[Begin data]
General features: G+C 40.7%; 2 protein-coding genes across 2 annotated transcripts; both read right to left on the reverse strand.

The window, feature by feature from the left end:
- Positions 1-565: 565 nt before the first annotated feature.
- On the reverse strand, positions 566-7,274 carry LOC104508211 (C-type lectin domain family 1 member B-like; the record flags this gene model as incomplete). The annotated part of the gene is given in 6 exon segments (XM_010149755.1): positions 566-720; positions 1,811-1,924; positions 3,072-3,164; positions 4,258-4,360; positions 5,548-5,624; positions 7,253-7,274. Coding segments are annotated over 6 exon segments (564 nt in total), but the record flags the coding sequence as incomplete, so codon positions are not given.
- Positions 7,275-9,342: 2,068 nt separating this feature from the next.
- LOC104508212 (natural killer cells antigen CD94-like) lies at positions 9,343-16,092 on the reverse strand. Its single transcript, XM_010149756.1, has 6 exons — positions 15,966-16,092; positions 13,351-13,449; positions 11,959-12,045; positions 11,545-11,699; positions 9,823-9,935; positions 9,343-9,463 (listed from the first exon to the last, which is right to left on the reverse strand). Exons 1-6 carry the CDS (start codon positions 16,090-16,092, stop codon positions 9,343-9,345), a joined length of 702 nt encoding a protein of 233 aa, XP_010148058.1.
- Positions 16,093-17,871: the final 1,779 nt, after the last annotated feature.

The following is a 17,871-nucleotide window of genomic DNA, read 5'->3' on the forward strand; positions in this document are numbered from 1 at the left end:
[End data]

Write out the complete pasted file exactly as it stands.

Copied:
General features: G+C 40.7%; 2 protein-coding genes across 2 annotated transcripts; both read right to left on the reverse strand.

The window, feature by feature from the left end:
- Positions 1-565: 565 nt before the first annotated feature.
- On the reverse strand, positions 566-7,274 carry LOC104508211 (C-type lectin domain family 1 member B-like; the record flags this gene model as incomplete). The annotated part of the gene is given in 6 exon segments (XM_010149755.1): positions 566-720; positions 1,811-1,924; positions 3,072-3,164; positions 4,258-4,360; positions 5,548-5,624; positions 7,253-7,274. Coding segments are annotated over 6 exon segments (564 nt in total), but the record flags the coding sequence as incomplete, so codon positions are not given.
- Positions 7,275-9,342: 2,068 nt separating this feature from the next.
- LOC104508212 (natural killer cells antigen CD94-like) lies at positions 9,343-16,092 on the reverse strand. Its single transcript, XM_010149756.1, has 6 exons — positions 15,966-16,092; positions 13,351-13,449; positions 11,959-12,045; positions 11,545-11,699; positions 9,823-9,935; positions 9,343-9,463 (listed from the first exon to the last, which is right to left on the reverse strand). Exons 1-6 carry the CDS (start codon positions 16,090-16,092, stop codon positions 9,343-9,345), a joined length of 702 nt encoding a protein of 233 aa, XP_010148058.1.
- Positions 16,093-17,871: the final 1,779 nt, after the last annotated feature.

The following is a 17,871-nucleotide window of genomic DNA, read 5'->3' on the forward strand; positions in this document are numbered from 1 at the left end: